- An insanely good sounding copy with Triple Plus (A+++) sound on the second side and Double Plus (A++) sound on the first – (mostly) exceptionally quiet vinyl too
- Three distinctive qualities of vintage analog recordings – richness, sweetness and freedom from artificiality – are most clearly heard on a Big Production Rock Record like Evolution in the loudest, densest, most climactic choruses of the songs, and this side one delivers that size and power like no copy you’ve ever heard
- “Journey could seemingly do no wrong. Evolution quickly became the band’s biggest-selling album, and Perry and co. soon embarked on yet another mammoth tour, which set many an attendance record, and set the stage for even greater triumph with 1980’s Departure.”
There is a tendency in the recording to be a little “hot” tonally on the vocals and snare. The better copies like this one keep it under control, with the lesser copies getting much too lean and gritty to play loudly. What good is a raver like Fat Bottomed Girls if you can’t turn it up and really rock out with it?
Roy Thomas Baker is back on the scene here for Jazz, his first production with the band since 1975’s A Night at the Opera, and the last time he would work with Freddie and the boys.
On side one check out the low harmony vocal on the first track. The big kick drum is also a treat. RTB loves his bass, that’s for sure.
Both sides should have an open, extended top end and a solid, rich bottom. Our best copies were big and clear with plenty of rock bottom end and Whomp Factor.
We Love Dynamic Choruses, and These Are Amazing
This is one of the rare pop/rock albums that dramatically changes levels as it moves from the verses to the choruses of many its songs, especially the anthemic Fat Bottomed Girls. Mustapha, the first track on side one, has a huge finish as well. It can take a record like this to open your ears to how compressed practically every rock album you own is.
The sad fact of the matter is that most mixes for rock and pop recordings are just too safe. The engineers and producers believe that the mixes have to be safe for the average (read: crap) stereo to play the record.
We like it when music gets loud. It gets loud in live performance — why shouldn’t most of that wonderful energy make it to the record?
News of the World is incredibly dynamic and powerful in this respect, our pick for the best recording by the band, but Jazz on its best cuts is not very far behind it.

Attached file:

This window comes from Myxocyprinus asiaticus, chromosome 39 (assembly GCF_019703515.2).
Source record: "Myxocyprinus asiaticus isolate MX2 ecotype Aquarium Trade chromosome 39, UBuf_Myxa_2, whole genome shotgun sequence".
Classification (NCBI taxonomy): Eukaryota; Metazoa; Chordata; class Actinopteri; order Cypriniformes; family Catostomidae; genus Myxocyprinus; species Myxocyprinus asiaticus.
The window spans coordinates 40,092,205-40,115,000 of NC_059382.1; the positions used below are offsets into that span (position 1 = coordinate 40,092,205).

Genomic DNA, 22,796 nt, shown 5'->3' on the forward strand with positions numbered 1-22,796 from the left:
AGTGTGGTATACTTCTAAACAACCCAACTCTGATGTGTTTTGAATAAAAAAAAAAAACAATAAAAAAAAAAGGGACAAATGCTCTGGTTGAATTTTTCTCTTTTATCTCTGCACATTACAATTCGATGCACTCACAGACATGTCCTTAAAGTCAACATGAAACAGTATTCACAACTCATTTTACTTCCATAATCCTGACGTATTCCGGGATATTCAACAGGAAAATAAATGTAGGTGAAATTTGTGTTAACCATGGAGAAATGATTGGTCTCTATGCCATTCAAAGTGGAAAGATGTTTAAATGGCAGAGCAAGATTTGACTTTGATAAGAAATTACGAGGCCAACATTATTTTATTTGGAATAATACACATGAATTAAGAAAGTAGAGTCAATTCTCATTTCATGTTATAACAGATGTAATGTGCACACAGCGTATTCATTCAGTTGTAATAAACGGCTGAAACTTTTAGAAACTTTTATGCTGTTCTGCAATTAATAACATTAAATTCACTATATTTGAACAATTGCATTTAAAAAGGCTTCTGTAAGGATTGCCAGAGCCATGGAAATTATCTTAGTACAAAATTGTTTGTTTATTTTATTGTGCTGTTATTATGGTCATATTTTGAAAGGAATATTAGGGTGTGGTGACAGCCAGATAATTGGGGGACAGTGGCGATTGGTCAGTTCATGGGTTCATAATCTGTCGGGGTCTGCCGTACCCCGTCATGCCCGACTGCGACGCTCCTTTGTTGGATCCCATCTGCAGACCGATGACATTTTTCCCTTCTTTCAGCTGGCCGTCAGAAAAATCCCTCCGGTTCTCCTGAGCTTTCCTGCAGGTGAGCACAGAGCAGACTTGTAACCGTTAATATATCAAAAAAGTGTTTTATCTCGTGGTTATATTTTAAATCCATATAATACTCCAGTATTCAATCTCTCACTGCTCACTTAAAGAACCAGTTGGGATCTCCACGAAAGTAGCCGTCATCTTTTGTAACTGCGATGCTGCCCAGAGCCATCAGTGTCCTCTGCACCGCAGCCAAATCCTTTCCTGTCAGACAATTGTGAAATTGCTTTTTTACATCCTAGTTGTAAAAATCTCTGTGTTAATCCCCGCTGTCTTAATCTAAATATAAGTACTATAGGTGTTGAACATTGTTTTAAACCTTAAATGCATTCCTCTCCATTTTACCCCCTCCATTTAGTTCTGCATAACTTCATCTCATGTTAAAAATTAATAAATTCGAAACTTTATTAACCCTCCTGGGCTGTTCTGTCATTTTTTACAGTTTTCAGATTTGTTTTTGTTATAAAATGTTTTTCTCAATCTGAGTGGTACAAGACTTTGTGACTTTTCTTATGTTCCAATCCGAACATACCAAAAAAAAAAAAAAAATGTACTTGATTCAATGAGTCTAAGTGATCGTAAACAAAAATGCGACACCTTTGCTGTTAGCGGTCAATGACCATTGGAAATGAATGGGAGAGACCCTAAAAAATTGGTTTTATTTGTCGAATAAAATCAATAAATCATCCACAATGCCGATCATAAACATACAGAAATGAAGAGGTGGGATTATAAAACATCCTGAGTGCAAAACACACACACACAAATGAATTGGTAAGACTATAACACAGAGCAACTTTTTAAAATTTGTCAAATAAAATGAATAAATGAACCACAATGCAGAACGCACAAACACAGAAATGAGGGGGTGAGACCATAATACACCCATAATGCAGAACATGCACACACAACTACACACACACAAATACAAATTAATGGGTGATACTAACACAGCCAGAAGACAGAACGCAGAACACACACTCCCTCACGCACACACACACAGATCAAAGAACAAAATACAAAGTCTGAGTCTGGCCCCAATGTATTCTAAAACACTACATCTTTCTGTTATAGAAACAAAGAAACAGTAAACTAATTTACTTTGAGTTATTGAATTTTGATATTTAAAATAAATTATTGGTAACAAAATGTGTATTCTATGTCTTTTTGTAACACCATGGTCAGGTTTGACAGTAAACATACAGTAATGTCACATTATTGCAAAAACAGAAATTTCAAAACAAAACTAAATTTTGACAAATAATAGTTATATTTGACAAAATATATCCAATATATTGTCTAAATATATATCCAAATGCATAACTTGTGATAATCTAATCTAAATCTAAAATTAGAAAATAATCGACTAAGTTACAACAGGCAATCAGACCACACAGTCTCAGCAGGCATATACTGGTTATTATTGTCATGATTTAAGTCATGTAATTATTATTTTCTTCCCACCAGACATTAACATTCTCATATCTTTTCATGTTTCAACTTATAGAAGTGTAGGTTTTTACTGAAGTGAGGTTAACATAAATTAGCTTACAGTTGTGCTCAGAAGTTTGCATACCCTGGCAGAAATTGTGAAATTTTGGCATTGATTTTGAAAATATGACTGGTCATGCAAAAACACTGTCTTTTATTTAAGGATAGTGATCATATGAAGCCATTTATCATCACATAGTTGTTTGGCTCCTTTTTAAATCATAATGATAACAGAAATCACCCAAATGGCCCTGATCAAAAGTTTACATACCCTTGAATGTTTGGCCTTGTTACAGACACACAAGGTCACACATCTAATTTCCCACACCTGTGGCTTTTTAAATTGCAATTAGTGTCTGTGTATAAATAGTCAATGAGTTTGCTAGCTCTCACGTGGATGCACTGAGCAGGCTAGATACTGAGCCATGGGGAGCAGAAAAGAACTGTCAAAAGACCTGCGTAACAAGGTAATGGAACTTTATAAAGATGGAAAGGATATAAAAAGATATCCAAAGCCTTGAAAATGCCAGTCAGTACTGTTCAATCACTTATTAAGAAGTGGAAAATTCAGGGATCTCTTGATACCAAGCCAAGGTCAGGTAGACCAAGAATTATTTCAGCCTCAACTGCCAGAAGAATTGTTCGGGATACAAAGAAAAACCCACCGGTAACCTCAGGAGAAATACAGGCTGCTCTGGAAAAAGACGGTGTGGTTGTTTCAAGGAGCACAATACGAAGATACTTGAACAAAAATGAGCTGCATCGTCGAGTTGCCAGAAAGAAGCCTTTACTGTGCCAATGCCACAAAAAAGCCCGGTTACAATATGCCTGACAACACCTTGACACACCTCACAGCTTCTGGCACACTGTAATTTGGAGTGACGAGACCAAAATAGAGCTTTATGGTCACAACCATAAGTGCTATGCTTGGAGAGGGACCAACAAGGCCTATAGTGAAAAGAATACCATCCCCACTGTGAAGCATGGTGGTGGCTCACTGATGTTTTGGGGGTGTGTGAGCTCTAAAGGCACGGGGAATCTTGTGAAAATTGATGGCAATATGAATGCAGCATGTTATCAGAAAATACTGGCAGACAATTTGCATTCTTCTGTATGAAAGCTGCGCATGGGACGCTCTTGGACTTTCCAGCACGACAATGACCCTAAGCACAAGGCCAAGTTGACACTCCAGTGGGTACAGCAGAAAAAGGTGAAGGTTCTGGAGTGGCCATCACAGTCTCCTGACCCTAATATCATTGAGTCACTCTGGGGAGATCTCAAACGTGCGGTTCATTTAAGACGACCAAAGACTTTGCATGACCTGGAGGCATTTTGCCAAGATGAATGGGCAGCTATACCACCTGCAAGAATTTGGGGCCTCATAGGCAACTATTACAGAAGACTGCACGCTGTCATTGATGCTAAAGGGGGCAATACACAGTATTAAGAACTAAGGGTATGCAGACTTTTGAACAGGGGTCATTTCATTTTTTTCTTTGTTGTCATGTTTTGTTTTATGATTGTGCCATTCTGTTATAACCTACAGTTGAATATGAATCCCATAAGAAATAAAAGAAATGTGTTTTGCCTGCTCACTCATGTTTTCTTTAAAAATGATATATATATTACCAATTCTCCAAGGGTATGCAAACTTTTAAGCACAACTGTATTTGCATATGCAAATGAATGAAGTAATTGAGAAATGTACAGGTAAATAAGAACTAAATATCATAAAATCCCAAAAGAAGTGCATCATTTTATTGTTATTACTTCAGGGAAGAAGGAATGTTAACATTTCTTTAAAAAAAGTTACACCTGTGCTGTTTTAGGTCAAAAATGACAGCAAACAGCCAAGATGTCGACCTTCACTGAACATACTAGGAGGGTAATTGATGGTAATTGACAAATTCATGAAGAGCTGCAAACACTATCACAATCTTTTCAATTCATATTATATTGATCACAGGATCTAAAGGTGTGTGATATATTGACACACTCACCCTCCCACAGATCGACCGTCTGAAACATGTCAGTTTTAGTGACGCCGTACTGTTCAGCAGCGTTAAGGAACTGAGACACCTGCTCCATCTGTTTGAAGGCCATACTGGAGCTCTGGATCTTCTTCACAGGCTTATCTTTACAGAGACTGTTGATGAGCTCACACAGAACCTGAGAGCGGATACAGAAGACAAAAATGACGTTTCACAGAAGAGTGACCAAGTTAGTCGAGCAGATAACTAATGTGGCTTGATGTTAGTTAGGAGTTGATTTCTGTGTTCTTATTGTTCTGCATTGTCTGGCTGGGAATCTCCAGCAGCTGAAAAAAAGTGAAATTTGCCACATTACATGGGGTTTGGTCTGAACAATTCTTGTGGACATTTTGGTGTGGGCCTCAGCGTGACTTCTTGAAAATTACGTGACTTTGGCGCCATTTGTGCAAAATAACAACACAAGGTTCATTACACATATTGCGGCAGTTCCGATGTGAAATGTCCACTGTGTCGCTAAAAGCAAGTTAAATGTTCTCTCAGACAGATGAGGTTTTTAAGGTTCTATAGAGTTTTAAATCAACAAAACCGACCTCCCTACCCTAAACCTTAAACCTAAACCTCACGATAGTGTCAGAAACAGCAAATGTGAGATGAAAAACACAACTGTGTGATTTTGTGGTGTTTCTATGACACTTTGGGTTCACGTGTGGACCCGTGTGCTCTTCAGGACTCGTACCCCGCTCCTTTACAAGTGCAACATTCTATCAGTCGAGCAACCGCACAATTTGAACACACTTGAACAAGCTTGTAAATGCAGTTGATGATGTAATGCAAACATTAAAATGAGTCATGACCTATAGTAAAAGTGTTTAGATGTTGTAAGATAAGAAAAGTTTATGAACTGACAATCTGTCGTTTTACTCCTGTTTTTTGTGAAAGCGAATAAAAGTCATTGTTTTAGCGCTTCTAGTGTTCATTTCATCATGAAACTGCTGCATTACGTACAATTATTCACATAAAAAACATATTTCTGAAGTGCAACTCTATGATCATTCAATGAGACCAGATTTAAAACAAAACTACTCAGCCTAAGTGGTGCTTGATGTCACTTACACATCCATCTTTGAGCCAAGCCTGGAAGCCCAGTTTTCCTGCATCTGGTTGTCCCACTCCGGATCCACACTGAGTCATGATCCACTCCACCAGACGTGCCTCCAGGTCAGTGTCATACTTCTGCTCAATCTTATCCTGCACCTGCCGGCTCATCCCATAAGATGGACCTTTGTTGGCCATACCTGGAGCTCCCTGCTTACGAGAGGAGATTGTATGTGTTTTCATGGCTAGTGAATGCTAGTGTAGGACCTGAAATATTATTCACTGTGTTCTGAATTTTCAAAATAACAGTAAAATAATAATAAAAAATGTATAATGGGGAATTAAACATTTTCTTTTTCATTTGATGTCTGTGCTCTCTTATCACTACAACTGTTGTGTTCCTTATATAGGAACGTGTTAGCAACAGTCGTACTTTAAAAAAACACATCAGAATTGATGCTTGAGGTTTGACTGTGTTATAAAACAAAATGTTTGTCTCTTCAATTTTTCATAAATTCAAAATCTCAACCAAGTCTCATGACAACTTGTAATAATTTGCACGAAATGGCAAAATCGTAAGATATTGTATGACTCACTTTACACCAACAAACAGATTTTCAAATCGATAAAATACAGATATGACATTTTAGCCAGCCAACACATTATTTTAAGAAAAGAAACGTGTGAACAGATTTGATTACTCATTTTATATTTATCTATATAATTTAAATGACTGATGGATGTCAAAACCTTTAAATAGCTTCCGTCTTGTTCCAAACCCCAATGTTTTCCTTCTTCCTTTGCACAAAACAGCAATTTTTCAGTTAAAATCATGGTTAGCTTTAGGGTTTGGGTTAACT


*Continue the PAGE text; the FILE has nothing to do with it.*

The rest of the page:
Sonic Grade: F
This Nautilus Half-Speed Mastered LP is pure mud — compressed, thick and congested, a disaster on every level, much like their atrocious remastering of Candy-O.
If you own this Audiophile BS pressing (NR-14) and you can’t hear what’s wrong with it, you seriously need to reconsider ditching your playback system or getting another one. It is doing you no favors.
Our Nautilus pressing here is yet another one of those Jack Hunt turgid muckfests (check out City to City #058 for the ultimate in murky sound), is incapable of conveying anything resembling the kind of clean, clear, oh-so-radio-friendly pop rock sound that producer Roy Thomas Baker, engineer Geoff Workman and the band were aiming for.
The recording has copious amounts of Analog Richness and Fullness to start with. Adding more is not an improvement; in fact it’s positively ruinous.
Here’s a good question:
- With two seriously good Double Plus (A++) sides, this pressing will show you just how good Shake It Up can sound on vinyl
- It wouldn’t be a Cars Hot Stamper without BIG, BOLD sound flying out of the speakers – friends, let me tell you, this baby’s got that in spades – exceptionally quiet vinyl too
- Amazing sound quality for some of their most memorable songs – Since You’re Gone, Shake It Up, I’m Not the One, A Dream Away and more
- “The band’s sound may have been evolving with each succeeding album, but Ric Ocasek was still writing compelling new wave compositions despite all the change, many of which would ultimately become rock & roll standards.”
If you have big dynamic speakers and like to rock, you can’t go wrong with a Hot Stamper Shake It Up. For a band with thin ties, leather jackets, jangly guitars, synths and monstrously huge floor toms that fly back and forth across the soundstage, Shake It Up is going to be the record for you, no doubt about it.
The first two Cars albums were both in The Better Records Rock and Pop Top 100 at one time, with good reason: they’re superb recordings. The Cars have been in “heavy rotation” on my system since the albums came out in the late ’70s. We started doing shootouts for both albums right around 2006 or 2007 and they continue to be a regular feature of our Rock Hot Stamper section, not to mention some of the most fun shootouts we do in any given week. (more…)